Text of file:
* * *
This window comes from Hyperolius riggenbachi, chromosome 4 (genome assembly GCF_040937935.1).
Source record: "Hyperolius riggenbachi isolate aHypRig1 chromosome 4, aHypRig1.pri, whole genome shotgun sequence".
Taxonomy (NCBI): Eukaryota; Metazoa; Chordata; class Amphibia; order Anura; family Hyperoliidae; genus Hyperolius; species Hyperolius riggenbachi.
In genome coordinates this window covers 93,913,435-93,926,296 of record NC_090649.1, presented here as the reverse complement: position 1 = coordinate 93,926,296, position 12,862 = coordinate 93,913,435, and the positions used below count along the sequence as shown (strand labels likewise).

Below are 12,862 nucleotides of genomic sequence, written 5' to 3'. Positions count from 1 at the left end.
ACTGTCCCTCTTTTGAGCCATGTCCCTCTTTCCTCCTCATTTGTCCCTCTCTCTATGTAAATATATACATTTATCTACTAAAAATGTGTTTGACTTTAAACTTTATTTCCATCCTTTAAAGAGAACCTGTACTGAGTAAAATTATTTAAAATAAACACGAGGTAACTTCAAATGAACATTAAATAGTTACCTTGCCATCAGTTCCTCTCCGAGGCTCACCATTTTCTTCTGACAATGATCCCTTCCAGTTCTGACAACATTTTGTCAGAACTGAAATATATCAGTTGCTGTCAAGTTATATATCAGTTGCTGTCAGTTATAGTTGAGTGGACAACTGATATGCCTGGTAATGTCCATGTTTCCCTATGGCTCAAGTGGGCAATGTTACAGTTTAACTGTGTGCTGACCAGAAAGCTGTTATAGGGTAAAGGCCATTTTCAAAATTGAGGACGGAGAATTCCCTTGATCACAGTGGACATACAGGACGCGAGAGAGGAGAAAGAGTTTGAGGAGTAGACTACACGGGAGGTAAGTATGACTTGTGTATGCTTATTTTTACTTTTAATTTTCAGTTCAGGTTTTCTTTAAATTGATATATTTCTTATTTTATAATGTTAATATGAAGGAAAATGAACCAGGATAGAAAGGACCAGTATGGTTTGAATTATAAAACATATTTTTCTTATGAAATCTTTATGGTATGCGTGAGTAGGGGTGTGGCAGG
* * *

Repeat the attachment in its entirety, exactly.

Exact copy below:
This window comes from Hyperolius riggenbachi, chromosome 4 (genome assembly GCF_040937935.1).
Source record: "Hyperolius riggenbachi isolate aHypRig1 chromosome 4, aHypRig1.pri, whole genome shotgun sequence".
Taxonomy (NCBI): Eukaryota; Metazoa; Chordata; class Amphibia; order Anura; family Hyperoliidae; genus Hyperolius; species Hyperolius riggenbachi.
In genome coordinates this window covers 93,913,435-93,926,296 of record NC_090649.1, presented here as the reverse complement: position 1 = coordinate 93,926,296, position 12,862 = coordinate 93,913,435, and the positions used below count along the sequence as shown (strand labels likewise).

Below are 12,862 nucleotides of genomic sequence, written 5' to 3'. Positions count from 1 at the left end.
ACTGTCCCTCTTTTGAGCCATGTCCCTCTTTCCTCCTCATTTGTCCCTCTCTCTATGTAAATATATACATTTATCTACTAAAAATGTGTTTGACTTTAAACTTTATTTCCATCCTTTAAAGAGAACCTGTACTGAGTAAAATTATTTAAAATAAACACGAGGTAACTTCAAATGAACATTAAATAGTTACCTTGCCATCAGTTCCTCTCCGAGGCTCACCATTTTCTTCTGACAATGATCCCTTCCAGTTCTGACAACATTTTGTCAGAACTGAAATATATCAGTTGCTGTCAAGTTATATATCAGTTGCTGTCAGTTATAGTTGAGTGGACAACTGATATGCCTGGTAATGTCCATGTTTCCCTATGGCTCAAGTGGGCAATGTTACAGTTTAACTGTGTGCTGACCAGAAAGCTGTTATAGGGTAAAGGCCATTTTCAAAATTGAGGACGGAGAATTCCCTTGATCACAGTGGACATACAGGACGCGAGAGAGGAGAAAGAGTTTGAGGAGTAGACTACACGGGAGGTAAGTATGACTTGTGTATGCTTATTTTTACTTTTAATTTTCAGTTCAGGTTTTCTTTAAATTGATATATTTCTTATTTTATAATGTTAATATGAAGGAAAATGAACCAGGATAGAAAGGACCAGTATGGTTTGAATTATAAAACATATTTTTCTTATGAAATCTTTATGGTATGCGTGAGTAGGGGTGTGGCAGG